You’re not going to dramatically boost your test score by trying to cram at the last minute. In fact, that could actually hurt your performance. The best way to study for the SAT is to start months in advance and commit a set amount of time prepping each day. It’s estimated that 40-hours of studying can improve your test score from around 70 to 130 points, which shows that consistent effort can pay off on test day.

2. Study the Right Materials

Your current high school classes may not focus on the materials that will be on the SAT. And with large sections on reading, algebra I and II, geometry, writing and language skills, and essay questions, it’s essential to study materials that are directly related to the test subjects.

3. Take Practice Tests and Sample Questions

Many sites have practice tests and sample questions similar to what you’ll see on the SAT, including College Board. Be sure to use these resources frequently so that you can test yourself using the right material.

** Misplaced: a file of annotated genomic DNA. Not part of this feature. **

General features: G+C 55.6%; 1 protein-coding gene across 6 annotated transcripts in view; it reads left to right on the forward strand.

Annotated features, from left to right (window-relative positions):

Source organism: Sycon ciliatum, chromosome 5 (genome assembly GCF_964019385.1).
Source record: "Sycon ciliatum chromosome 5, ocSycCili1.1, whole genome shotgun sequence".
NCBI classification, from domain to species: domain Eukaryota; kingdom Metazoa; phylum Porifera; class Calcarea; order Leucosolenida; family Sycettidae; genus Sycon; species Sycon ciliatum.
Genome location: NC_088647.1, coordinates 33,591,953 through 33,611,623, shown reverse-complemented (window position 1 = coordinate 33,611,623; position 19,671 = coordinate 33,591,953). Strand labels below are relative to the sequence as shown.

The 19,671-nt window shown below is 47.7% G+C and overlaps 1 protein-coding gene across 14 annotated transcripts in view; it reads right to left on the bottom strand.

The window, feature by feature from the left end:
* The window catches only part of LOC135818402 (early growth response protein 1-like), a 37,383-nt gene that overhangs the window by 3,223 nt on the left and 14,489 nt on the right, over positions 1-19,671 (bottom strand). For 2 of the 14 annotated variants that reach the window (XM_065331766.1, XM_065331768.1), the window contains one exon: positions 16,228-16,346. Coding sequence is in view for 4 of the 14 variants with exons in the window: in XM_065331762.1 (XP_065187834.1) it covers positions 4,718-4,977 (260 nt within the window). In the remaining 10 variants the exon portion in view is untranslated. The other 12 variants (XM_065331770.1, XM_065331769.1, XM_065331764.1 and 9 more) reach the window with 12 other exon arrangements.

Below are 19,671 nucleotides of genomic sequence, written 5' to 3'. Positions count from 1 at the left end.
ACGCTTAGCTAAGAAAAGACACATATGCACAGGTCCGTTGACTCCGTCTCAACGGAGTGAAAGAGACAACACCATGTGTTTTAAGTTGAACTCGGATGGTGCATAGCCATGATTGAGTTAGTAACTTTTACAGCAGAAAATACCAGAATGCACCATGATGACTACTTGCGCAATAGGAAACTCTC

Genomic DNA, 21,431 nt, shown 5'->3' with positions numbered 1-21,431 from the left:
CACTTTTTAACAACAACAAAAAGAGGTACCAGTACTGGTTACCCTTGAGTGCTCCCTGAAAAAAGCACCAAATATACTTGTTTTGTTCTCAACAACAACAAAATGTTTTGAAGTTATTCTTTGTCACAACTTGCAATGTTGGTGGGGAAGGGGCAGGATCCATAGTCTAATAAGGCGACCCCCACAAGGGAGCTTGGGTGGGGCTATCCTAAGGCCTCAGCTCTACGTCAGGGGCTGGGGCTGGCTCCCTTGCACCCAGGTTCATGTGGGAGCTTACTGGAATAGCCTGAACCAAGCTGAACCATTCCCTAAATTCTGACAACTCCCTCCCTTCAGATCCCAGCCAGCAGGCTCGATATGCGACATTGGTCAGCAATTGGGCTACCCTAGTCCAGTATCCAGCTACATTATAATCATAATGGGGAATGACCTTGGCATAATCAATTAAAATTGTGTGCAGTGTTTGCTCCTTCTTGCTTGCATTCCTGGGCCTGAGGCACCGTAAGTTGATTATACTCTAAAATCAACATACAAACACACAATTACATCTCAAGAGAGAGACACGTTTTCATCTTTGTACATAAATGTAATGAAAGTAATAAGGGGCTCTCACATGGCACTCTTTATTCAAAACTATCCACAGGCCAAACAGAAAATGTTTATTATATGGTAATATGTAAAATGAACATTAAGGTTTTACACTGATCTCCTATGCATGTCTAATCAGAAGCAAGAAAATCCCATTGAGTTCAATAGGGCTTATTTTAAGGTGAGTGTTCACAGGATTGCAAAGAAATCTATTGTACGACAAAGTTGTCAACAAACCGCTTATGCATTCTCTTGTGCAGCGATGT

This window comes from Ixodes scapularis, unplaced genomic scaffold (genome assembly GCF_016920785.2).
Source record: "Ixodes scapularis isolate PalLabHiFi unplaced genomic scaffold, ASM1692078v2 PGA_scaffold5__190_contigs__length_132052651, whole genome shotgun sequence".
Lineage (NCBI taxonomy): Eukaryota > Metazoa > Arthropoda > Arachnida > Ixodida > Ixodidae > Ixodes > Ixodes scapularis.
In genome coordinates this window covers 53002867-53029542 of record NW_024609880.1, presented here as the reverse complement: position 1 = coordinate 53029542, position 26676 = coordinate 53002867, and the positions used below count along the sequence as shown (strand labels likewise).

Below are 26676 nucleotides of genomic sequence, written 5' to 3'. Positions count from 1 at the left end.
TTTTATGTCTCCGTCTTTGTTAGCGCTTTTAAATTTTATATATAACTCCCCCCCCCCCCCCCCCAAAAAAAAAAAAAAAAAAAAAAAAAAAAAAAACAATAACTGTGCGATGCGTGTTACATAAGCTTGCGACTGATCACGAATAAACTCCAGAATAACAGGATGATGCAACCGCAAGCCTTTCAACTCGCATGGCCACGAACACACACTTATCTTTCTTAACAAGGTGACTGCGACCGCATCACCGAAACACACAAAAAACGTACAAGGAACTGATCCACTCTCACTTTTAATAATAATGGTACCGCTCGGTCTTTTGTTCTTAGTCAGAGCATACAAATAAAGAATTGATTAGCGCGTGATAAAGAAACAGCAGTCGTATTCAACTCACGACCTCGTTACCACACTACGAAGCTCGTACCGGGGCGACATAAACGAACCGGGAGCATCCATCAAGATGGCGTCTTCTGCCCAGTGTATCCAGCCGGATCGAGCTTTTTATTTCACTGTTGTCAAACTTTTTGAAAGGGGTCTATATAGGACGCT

4. Develop Your Weaknesses

While it might feel good to test yourself on subjects that you’re good at, it’s not helpful to take practice tests on the same subjects over and over again. Instead, pay particular attention to areas that give you trouble and then devote your time to studying those specific topics. Being well-rounded is crucial for a high SAT score, and you’ll perform better if you spend your days developing your weaknesses instead of patting yourself on the back.

5. Take Breaks

It’s easy to burn out when you’ve been studying day after day. And if you’re not taking the time to relax and unwind, your performance could start to suffer. If you’re feeling mentally exhausted from test prep, try going for a walk or watching some TV. Take a day off from studying and books and hang out with a few friends. You’re likely to come back feeling refreshed and ready for your next round of studying.

6. Simulate Real Test Situations

If you consistently take practice tests at your own pace, you won’t be ready for the limited amount of time on test day. And to correctly prepare for the SAT test room, try using a stopwatch once a week to give yourself a timed practice test. This will train you to answer questions quickly and give you an accurate look at your test question pace.

7. Sleep Well

Studies show that getting a good night’s sleep the night before a test can result in higher test scores. Ideally, you should get at least 7 to 8 hours of sleep per night, especially the night before the SAT. And if nerves or feelings of anxiousness usually keep you from falling asleep, try going to bed an hour or so earlier to rest up for the big day.